EUR/USD was steady, despite disappointing German PMI data on Thursday. There was good news out of Greece as a new coalition government was sworn in, just days after the election. The Federal Reserve opted not to implement further QE, but did state that it was extending Operation Twist.There a host of releases out the Euro-zone and the US today, notably US Unemployment Claims and US Existing Home Sales.
Here’s an update on technicals, fundamentals and what’s going on in the markets.
- Asian session: EUR/USD lost some ground, dropping to a low of 1.2644, where the pair consolidated. In the European session, the pair has edged upwards, and was trading at 1.2667.
- Current range: 1.2660 to 1.2760.
- Further levels in both directions: Below: 1.2660, 1.2623, 1.2587, 1.2540, 1.2460, 1.24, and 1.2330.
- Above: 1.2760, 1.2814 and 1.2873, 1.29, 1.2960 and 1.30.
- 1.2660 is fluid, and is currently providing weak support.
- 1.2760 is a strong line of resistance.
Euro/Dollar edges down on weak German data – click on the graph to enlarge.
- 7:00 French Flash Manufacturing PMI. Exp. 44.6 points. Actual 45,3 points.
- 7:00 French Flash Services PMI. Exp. 45.1 points. Actual 47.3 points.
- 7:30 German Flash Manufacturing PMI. Exp. 45.3 points. Actual 44.7 points.
- 7:30 German Flash Services PMI. Exp. 51.6 points. Actual 50.3 points.
- 8:00 Euro-zone Current Account. Exp. 7.3B. Actual 4.6B.
- 8:00 Euro-zone Flash Manufacturing PMI. Exp. 44.9 points. Actual 44.8 points.
- 8:00 Euro-zone Flash Services PMI. Exp. 46.5 points. Actual 46.8 points.
- 12:30 US Unemployment Claims. Exp. 381K. See how to trade this event with USD/JPY.
- 13:00 US Flash Manufacturing PMI. Exp. 53.4 points.
- 14:00 Euro-zone Consumer Confidence. Exp. -20 points.
- 14:00 US Existing Home Sales. Exp. 4.58M.
- 14:00 US Philly Fed Manufacturing Index. Exp. +0.7 points.
- 14:00 US CB Leading Index. Exp. +0.2%.
- 14:00 US HPI. Exp. +0.5%.
- 14:30 US Natural Gas Storage. Exp. 64B.
- 16:00 ECB President Draghi Speaks.
For more events and lines, see the Euro to dollar forecast
- Fed nixes QE: The Federal Reserve opted for a middle-of the-road approach at its policy meeting yesterday. It decided not to introduce QE, but did announce that it would extend Operation Twist, which involves selling short-term bonds and purchasing longer-term ones. Will this satisfy the markets, which were hoping for more aggressive monetary easing from Bernanke? As expected, the US benchmark interest rate stayed at 0%-0.25%.
- Greeks form a government: After months of political turmoil and deadlock, Greece managed to put together a new government with lightning speed, just three days after the elections. Antonis Samaras, head of the pro-bailout New Democracy party, was sworn in as prime minister on Wednesday. The new coalition is committed to easing the conditions of the bailout, so the EU, particularly Germany, will have to show some flexibility on the bailout terms if it is serious about keeping Greece in the EZ.
- German data disappoints: This week’s recent data has been a major disappointment and is a source of great concern. German ZEW Economic Sentiment and PPI were weak, and Thursday’s PMIs both fell below the market forecast. The once invincible German economy appears to be sputtering, and this could spell disaster for the Euro-zone.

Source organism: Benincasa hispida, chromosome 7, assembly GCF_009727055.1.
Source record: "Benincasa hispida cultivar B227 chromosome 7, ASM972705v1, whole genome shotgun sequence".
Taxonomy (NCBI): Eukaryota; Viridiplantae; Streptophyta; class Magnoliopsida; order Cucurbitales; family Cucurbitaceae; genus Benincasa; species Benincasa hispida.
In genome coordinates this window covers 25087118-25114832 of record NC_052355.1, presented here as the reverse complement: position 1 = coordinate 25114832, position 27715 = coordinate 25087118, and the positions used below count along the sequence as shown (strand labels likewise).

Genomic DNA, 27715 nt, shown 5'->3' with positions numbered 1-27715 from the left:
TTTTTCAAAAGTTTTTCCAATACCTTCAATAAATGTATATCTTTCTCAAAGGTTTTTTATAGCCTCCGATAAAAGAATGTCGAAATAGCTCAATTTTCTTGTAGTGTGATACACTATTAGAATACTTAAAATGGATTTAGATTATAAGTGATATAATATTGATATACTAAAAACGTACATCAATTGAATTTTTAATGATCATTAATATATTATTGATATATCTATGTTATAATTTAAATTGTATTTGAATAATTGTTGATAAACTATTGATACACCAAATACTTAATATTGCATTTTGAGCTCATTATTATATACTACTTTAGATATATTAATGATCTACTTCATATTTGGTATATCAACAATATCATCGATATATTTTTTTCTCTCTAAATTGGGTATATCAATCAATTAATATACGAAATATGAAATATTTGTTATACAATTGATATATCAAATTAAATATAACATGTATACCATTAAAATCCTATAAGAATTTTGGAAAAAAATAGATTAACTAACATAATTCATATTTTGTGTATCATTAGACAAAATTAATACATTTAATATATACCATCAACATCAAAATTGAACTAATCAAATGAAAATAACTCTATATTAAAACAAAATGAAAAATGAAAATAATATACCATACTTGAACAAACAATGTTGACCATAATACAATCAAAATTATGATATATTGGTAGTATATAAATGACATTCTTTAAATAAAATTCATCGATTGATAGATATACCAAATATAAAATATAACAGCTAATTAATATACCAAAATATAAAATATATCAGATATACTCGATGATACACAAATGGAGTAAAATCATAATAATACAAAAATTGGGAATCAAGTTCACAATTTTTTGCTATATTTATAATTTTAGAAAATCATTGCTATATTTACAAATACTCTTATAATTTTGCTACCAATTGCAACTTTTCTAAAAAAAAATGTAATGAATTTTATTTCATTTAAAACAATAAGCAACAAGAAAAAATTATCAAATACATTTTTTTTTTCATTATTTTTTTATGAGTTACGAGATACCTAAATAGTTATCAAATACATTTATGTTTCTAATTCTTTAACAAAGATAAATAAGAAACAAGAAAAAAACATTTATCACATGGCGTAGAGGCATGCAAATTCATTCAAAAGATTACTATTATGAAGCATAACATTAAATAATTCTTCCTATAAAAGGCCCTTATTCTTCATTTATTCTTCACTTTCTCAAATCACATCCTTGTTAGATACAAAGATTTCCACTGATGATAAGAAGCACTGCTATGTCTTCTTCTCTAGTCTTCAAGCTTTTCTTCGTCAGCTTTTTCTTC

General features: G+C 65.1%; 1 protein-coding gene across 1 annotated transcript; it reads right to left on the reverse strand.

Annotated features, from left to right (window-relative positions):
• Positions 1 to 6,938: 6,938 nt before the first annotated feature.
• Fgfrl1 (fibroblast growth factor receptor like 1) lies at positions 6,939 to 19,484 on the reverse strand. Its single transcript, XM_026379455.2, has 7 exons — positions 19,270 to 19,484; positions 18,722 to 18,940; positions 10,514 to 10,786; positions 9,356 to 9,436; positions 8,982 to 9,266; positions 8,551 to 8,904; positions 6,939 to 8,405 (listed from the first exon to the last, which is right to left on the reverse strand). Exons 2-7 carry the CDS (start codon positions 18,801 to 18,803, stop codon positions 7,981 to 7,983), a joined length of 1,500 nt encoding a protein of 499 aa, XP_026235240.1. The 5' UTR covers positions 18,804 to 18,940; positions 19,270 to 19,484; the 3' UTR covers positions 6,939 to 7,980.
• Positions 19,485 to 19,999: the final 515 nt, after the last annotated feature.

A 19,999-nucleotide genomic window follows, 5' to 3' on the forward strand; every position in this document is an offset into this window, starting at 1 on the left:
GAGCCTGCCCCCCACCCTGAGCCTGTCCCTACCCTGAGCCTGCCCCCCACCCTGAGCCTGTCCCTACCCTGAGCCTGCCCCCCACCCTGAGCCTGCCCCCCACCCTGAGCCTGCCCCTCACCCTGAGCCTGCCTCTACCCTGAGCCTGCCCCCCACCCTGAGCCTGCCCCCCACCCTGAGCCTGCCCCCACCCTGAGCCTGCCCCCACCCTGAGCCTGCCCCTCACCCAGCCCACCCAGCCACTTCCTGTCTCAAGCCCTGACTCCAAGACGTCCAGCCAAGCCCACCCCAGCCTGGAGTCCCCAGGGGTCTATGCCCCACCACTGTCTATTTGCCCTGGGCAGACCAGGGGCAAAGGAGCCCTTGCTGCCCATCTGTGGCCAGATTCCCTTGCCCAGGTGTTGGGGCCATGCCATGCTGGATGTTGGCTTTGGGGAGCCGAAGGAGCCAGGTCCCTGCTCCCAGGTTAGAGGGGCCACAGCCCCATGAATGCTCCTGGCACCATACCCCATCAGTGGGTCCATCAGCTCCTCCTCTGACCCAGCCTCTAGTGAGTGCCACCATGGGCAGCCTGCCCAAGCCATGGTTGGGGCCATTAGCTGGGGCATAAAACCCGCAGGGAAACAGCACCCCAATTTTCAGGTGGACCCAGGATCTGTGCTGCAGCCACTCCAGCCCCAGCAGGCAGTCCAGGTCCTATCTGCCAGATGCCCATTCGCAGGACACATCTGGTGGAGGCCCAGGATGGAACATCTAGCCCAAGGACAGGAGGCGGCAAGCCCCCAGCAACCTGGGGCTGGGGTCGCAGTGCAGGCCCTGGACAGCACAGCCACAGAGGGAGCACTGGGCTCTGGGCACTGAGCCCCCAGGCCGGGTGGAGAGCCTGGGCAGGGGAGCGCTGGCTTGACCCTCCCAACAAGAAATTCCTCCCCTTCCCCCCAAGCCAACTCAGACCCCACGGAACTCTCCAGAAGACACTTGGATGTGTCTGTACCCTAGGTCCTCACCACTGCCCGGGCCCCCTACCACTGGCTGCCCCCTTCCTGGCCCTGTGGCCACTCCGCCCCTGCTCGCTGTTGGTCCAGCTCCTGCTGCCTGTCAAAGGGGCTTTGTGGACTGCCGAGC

- Bailout funds directly buying bonds?: With the EZ agreeing to lend Spain up to 100 billion euros to rescue its ailing bank sector, discussions have now focused on the mechanism of the loan. Spain would receive the funds from either the ESM or EFSF. However, German Chancellor Angela Merkel said Wednesday poured cold water on suggestions that bailout funds be used to buy the bonds of the EZ members facing massive debt problems. We will likely further disagreements between Germany and other zone countries regarding the bailout funds.
- Spanish yields sky-high: Yields on Spanish 10 year bonds remain over 7%, an alarming (and likely unsustainable) level. New reports suggest that 150 billion euros will be discussed. The markets didn’t like the initial 100 billion announcement and quickly found at least 8 holes – including the eventual sum of money, the sources and impacts on other countries, including Greece. Spain is practically begging the ECB to help. So far, the powerful ECB has refused to get involved and provide help. Rating agencies add to trouble by downgrading Spain and its banks, which are intertwined too closely. This toxic mess could lead to Spain being completely shut out of credit markets.
- Dark clouds over Italy: The Euro-zone’s third largest economy is also suffering from dangerously high yields, above 6%. This could spell severe trouble as Italy has a debt larger than its GDP – and the latter is squeezing fast. Italy cannot hide behind Spain for too long. If the economy continues to deteriorate, Italy could be the next EZ member to hop onto the bailout bandwagon.
- New Banking Union for EZ?: At their recent summit, the G20 leaders pledged to consider concrete steps towards a more integrated financial system, including common banking supervision and firm guarantees to repay bank depositors. A European fiscal and banking union would strengthen the euro, bolster the EZ’s anemic growth and lower the high borrowing costs faced by counties with large debts. Such a program could take years to fully implement, but at least the leaders are discussing concrete measures to combat the severe debt crisis.